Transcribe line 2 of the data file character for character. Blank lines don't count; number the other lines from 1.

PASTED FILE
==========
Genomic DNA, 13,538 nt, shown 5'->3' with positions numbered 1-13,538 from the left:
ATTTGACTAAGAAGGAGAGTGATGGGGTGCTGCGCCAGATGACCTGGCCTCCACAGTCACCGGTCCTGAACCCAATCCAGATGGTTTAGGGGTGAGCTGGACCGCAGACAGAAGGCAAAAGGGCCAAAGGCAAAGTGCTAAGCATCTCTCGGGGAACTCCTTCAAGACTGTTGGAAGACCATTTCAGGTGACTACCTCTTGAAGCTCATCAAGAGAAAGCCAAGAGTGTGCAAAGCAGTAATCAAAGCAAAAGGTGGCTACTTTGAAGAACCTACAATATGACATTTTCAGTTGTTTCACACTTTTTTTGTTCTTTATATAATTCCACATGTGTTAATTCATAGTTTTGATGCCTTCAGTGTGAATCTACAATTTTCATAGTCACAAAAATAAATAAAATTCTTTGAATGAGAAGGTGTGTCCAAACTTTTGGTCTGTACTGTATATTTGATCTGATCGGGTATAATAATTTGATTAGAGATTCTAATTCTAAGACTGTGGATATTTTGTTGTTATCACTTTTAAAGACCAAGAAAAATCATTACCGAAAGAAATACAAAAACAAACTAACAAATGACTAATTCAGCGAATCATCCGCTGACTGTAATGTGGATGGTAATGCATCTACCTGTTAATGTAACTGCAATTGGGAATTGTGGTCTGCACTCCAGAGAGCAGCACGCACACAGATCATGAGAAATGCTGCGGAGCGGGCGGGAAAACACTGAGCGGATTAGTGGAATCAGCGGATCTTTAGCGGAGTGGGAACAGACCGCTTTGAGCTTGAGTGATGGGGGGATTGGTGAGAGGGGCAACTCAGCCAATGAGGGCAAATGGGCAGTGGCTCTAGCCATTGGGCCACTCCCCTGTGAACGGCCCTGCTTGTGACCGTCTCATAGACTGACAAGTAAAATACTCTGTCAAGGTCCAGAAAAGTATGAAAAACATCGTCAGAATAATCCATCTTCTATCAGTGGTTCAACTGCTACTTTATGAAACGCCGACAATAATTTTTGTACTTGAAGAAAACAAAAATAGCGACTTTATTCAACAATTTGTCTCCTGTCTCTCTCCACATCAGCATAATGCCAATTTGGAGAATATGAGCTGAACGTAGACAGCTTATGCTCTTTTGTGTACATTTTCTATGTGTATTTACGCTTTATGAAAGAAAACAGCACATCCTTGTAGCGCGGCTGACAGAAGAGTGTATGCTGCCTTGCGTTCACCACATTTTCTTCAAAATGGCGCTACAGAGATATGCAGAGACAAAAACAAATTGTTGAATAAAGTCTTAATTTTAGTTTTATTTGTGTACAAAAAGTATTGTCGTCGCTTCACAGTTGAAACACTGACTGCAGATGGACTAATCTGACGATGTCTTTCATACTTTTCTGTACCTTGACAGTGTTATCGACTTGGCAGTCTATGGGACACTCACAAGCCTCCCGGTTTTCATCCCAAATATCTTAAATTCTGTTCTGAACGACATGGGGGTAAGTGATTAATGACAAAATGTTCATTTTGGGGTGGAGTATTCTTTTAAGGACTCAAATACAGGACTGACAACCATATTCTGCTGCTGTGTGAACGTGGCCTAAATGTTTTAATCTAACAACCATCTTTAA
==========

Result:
ATTTGACTAAGAAGGAGAGTGATGGGGTGCTGCGCCAGATGACCTGGCCTCCACAGTCACCGGTCCTGAACCCAATCCAGATGGTTTAGGGGTGAGCTGGACCGCAGACAGAAGGCAAAAGGGCCAAAGGCAAAGTGCTAAGCATCTCTCGGGGAACTCCTTCAAGACTGTTGGAAGACCATTTCAGGTGACTACCTCTTGAAGCTCATCAAGAGAAAGCCAAGAGTGTGCAAAGCAGTAATCAAAGCAAAAGGTGGCTACTTTGAAGAACCTACAATATGACATTTTCAGTTGTTTCACACTTTTTTTGTTCTTTATATAATTCCACATGTGTTAATTCATAGTTTTGATGCCTTCAGTGTGAATCTACAATTTTCATAGTCACAAAAATAAATAAAATTCTTTGAATGAGAAGGTGTGTCCAAACTTTTGGTCTGTACTGTATATTTGATCTGATCGGGTATAATAATTTGATTAGAGATTCTAATTCTAAGACTGTGGATATTTTGTTGTTATCACTTTTAAAGACCAAGAAAAATCATTACCGAAAGAAATACAAAAACAAACTAACAAATGACTAATTCAGCGAATCATCCGCTGACTGTAATGTGGATGGTAATGCATCTACCTGTTAATGTAACTGCAATTGGGAATTGTGGTCTGCACTCCAGAGAGCAGCACGCACACAGATCATGAGAAATGCTGCGGAGCGGGCGGGAAAACACTGAGCGGATTAGTGGAATCAGCGGATCTTTAGCGGAGTGGGAACAGACCGCTTTGAGCTTGAGTGATGGGGGGATTGGTGAGAGGGGCAACTCAGCCAATGAGGGCAAATGGGCAGTGGCTCTAGCCATTGGGCCACTCCCCTGTGAACGGCCCTGCTTGTGACCGTCTCATAGACTGACAAGTAAAATACTCTGTCAAGGTCCAGAAAAGTATGAAAAACATCGTCAGAATAATCCATCTTCTATCAGTGGTTCAACTGCTACTTTATGAAACGCCGACAATAATTTTTGTACTTGAAGAAAACAAAAATAGCGACTTTATTCAACAATTTGTCTCCTGTCTCTCTCCACATCAGCATAATGCCAATTTGGAGAATATGAGCTGAACGTAGACAGCTTATGCTCTTTTGTGTACATTTTCTATGTGTATTTACGCTTTATGAAAGAAAACAGCACATCCTTGTAGCGCGGCTGACAGAAGAGTGTATGCTGCCTTGCGTTCACCACATTTTCTTCAAAATGGCGCTACAGAGATATGCAGAGACAAAAACAAATTGTTGAATAAAGTCTTAATTTTAGTTTTATTTGTGTACAAAAAGTATTGTCGTCGCTTCACAGTTGAAACACTGACTGCAGATGGACTAATCTGACGATGTCTTTCATACTTTTCTGTACCTTGACAGTGTTATCGACTTGGCAGTCTATGGGACACTCACAAGCCTCCCGGTTTTCATCCCAAATATCTTAAATTCTGTTCTGAACGACATGGGGGTAAGTGATTAATGACAAAATGTTCATTTTGGGGTGGAGTATTCTTTTAAGGACTCAAATACAGGACTGACAACCATATTCTGCTGCTGTGTGAACGTGGCCTAAATGTTTTAATCTAACAACCATCTTTAA